I swear, I wasn't afraid. Not because I am especially brave. That remains to be seen. Because, quite simply, this is how I am: fear might be there before, long before; or else afterward, even a long time afterward; but never during. All things considered, for me fear does not come with thought or even imagination or elaborate fantasizing. And so it might happen that I become terribly afraid six months later, when it happens that my mind touches, by chance, on some detail, an instant, an episode in an action committed or remaining to be committed, or when a dream or a fantasy transmits an image or a face or a gesture.

But if I am busy committing an action, my feelings are entirely focused on the action itself, and there is no time or room for anything else. That's how it was this time, too. I made extremely detailed preparations, though maybe I was the only one who did; for the others, it was as if they were playing a game. Not me. I spent a long time getting ready at home, first of all deciding what I would wear. For two reasons: I wanted to wear the right clothing-so I could move comfortably, easily, fast-and I wanted to satisfy a certain sense of vanity.

It may seem absurd, and ridiculous; maybe it opens me up to irony, speculation, attacks. I can hear them now, saying, "Oh the little gentlemen, getting all gussied up to start a revolution...." But that's how it was. I would never set out to undertake a proletarian expropriation if I didn't feel that I was dressed right, if I didn't feel comfortable: I see nothing odd about that. Dressing well is not what people think: dressing well is feeling comfortable and in harmony with one's clothing, with the cut, the color, and the size. So why shouldn't I try to dress well when I am about to undertake an action, just as I would dress well when I go to the movies? In fact, the very fact that the action is necessarily (and luckily) anonymous proves that choosing one outfit and not another is not a matter of showing off. I remember that on this particular occasion-it was mid-November-I put on a pair of green corduroy trousers-elephant cords-and a heavy ski sweater. And it was weird because everybody else-with the excuse, completely wrongheaded as I saw it, that they shouldn't "stand out"-was wearing clothing that they thought was anonymous and normal, and maybe that clothing was normal, but as soon as they put it on, it seemed strange and outlandish.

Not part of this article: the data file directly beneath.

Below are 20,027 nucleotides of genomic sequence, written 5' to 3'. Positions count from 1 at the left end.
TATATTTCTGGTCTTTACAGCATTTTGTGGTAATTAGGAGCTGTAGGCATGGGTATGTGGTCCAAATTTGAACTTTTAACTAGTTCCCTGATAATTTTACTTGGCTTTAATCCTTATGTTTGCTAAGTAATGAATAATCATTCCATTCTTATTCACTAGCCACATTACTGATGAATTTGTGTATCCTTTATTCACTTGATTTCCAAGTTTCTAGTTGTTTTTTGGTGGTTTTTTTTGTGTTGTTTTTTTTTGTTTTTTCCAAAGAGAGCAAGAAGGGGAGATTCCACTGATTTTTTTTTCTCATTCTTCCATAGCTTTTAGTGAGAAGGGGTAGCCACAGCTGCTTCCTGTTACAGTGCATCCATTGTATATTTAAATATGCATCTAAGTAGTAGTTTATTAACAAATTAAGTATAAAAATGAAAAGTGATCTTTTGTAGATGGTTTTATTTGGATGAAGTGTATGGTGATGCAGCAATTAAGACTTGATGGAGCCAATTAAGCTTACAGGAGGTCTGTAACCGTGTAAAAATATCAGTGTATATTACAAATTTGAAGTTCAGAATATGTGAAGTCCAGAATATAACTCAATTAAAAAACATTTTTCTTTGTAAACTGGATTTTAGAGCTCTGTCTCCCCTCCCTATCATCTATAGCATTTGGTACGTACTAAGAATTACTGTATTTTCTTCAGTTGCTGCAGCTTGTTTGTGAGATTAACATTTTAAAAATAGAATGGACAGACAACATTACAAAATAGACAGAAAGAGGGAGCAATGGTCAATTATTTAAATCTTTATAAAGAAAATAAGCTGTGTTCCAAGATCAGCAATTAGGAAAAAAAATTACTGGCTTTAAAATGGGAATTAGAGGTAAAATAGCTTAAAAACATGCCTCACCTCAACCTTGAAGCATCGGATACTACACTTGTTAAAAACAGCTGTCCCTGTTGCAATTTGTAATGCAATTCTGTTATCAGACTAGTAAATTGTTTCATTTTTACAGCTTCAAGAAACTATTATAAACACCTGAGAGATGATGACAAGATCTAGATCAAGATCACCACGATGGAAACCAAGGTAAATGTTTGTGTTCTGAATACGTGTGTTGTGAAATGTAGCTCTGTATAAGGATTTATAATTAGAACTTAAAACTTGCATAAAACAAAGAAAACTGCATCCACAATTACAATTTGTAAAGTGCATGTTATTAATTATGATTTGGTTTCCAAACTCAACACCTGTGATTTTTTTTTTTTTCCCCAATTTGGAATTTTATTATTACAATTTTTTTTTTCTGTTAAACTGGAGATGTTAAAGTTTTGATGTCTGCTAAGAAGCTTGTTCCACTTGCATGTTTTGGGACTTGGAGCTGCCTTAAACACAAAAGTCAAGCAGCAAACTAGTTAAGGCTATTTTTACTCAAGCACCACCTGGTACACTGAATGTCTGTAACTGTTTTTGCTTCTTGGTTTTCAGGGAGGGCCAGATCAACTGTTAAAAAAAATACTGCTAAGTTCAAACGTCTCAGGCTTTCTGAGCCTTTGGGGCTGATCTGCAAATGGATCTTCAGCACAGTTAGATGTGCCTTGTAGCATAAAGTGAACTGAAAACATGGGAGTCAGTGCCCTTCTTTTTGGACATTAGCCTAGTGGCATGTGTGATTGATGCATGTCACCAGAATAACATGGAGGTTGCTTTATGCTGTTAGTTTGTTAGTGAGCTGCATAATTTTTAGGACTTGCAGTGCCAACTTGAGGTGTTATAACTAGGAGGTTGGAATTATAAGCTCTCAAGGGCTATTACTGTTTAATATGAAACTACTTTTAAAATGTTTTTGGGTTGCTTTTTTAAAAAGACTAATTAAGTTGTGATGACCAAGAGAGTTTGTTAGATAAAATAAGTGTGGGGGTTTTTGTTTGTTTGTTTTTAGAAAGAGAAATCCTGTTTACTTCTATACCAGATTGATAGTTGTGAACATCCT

Over my sweater, for my part, I wore an enormous red ski windbreaker. And a green ski mask. We made an appointment not far from the boutique, by a phone booth, and that's where we met. I was in charge of the action, even if there was not much leadership involved. There were about a dozen of us, including four girls, all of us very young.

The comrades all gathered at the appointed place separately and at different times. Except that the timing, which was meant as a precaution, nearly turned into a major problem; there were some who showed up-from excessive zeal or simply from carelessness-as much as an hour late, and there we stood, waiting, like a bunch of jerks. All the same, it was incredibly thrilling. There was a feeling in the crowd like the feeling that comes before a huge prank, as well as the sense of complicity that links a group of boys out courting girls their own age. And so we stood there waiting, and one guy would crack a joke, saying, "I'm going to steal a tuxedo"; and another would warn, "Make sure you don't pull out your wallet by mistake on your way out." And a girl would say, "The real problem will be to get colors that match, I certainly don't plan to steal anything I can't wear." And so on.

Finally everyone arrived and I said: "Let's go." And so we walked into the boutique: we milled around a bit so that we were spread out through the two large rooms that made up the store. There were some shoppers, but only a few, and a dozen or so sales clerks, male and female, all young and aggressively stylish. There were two other sales clerks, at the two cash registers. I wandered around for a while and finally came to a stop near a pile of jeans; as long as I was there I figured I would take Levi's. I started looking at the jeans more carefully, as if I were thinking of buying a pair, and the whole time I was saying to myself: "Now. Now. Now."